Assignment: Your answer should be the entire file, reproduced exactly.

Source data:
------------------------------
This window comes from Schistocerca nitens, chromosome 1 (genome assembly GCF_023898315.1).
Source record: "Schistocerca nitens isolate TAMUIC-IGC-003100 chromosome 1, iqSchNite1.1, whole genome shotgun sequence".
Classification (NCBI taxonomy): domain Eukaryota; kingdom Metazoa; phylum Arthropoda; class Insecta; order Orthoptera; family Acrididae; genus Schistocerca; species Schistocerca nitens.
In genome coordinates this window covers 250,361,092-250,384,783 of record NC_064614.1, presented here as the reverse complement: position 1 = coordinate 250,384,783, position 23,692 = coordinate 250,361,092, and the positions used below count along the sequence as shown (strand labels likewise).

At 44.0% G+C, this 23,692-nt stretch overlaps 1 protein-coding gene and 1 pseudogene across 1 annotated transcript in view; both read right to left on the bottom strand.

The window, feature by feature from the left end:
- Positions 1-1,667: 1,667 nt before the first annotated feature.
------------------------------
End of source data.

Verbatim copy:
This window comes from Schistocerca nitens, chromosome 1 (genome assembly GCF_023898315.1).
Source record: "Schistocerca nitens isolate TAMUIC-IGC-003100 chromosome 1, iqSchNite1.1, whole genome shotgun sequence".
Classification (NCBI taxonomy): domain Eukaryota; kingdom Metazoa; phylum Arthropoda; class Insecta; order Orthoptera; family Acrididae; genus Schistocerca; species Schistocerca nitens.
In genome coordinates this window covers 250,361,092-250,384,783 of record NC_064614.1, presented here as the reverse complement: position 1 = coordinate 250,384,783, position 23,692 = coordinate 250,361,092, and the positions used below count along the sequence as shown (strand labels likewise).

At 44.0% G+C, this 23,692-nt stretch overlaps 1 protein-coding gene and 1 pseudogene across 1 annotated transcript in view; both read right to left on the bottom strand.

The window, feature by feature from the left end:
- Positions 1-1,667: 1,667 nt before the first annotated feature.